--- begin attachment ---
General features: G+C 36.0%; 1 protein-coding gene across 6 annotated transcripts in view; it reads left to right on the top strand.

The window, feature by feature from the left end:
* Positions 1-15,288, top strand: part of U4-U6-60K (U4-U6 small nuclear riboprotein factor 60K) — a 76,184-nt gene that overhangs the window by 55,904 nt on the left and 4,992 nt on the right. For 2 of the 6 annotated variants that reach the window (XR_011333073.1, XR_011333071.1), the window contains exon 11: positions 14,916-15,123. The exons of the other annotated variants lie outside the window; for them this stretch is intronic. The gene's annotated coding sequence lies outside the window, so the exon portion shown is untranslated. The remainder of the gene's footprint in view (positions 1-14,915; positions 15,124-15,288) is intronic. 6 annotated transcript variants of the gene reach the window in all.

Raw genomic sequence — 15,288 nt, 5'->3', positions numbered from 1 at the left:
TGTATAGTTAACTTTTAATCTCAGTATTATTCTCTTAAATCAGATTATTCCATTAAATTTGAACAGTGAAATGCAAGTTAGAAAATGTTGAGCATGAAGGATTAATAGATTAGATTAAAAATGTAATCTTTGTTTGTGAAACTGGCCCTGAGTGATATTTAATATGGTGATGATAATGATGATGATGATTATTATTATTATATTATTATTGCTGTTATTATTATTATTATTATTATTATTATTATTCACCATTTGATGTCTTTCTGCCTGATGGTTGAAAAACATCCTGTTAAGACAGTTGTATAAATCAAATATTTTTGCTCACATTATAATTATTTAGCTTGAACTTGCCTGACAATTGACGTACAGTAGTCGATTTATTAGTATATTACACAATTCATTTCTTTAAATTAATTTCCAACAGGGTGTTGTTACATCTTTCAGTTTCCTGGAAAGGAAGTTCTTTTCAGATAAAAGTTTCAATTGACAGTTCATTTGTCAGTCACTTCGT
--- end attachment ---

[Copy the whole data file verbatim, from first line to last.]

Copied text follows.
General features: G+C 36.0%; 1 protein-coding gene across 6 annotated transcripts in view; it reads left to right on the top strand.

The window, feature by feature from the left end:
* Positions 1-15,288, top strand: part of U4-U6-60K (U4-U6 small nuclear riboprotein factor 60K) — a 76,184-nt gene that overhangs the window by 55,904 nt on the left and 4,992 nt on the right. For 2 of the 6 annotated variants that reach the window (XR_011333073.1, XR_011333071.1), the window contains exon 11: positions 14,916-15,123. The exons of the other annotated variants lie outside the window; for them this stretch is intronic. The gene's annotated coding sequence lies outside the window, so the exon portion shown is untranslated. The remainder of the gene's footprint in view (positions 1-14,915; positions 15,124-15,288) is intronic. 6 annotated transcript variants of the gene reach the window in all.

Raw genomic sequence — 15,288 nt, 5'->3', positions numbered from 1 at the left:
TGTATAGTTAACTTTTAATCTCAGTATTATTCTCTTAAATCAGATTATTCCATTAAATTTGAACAGTGAAATGCAAGTTAGAAAATGTTGAGCATGAAGGATTAATAGATTAGATTAAAAATGTAATCTTTGTTTGTGAAACTGGCCCTGAGTGATATTTAATATGGTGATGATAATGATGATGATGATTATTATTATTATATTATTATTGCTGTTATTATTATTATTATTATTATTATTATTATTCACCATTTGATGTCTTTCTGCCTGATGGTTGAAAAACATCCTGTTAAGACAGTTGTATAAATCAAATATTTTTGCTCACATTATAATTATTTAGCTTGAACTTGCCTGACAATTGACGTACAGTAGTCGATTTATTAGTATATTACACAATTCATTTCTTTAAATTAATTTCCAACAGGGTGTTGTTACATCTTTCAGTTTCCTGGAAAGGAAGTTCTTTTCAGATAAAAGTTTCAATTGACAGTTCATTTGTCAGTCACTTCGT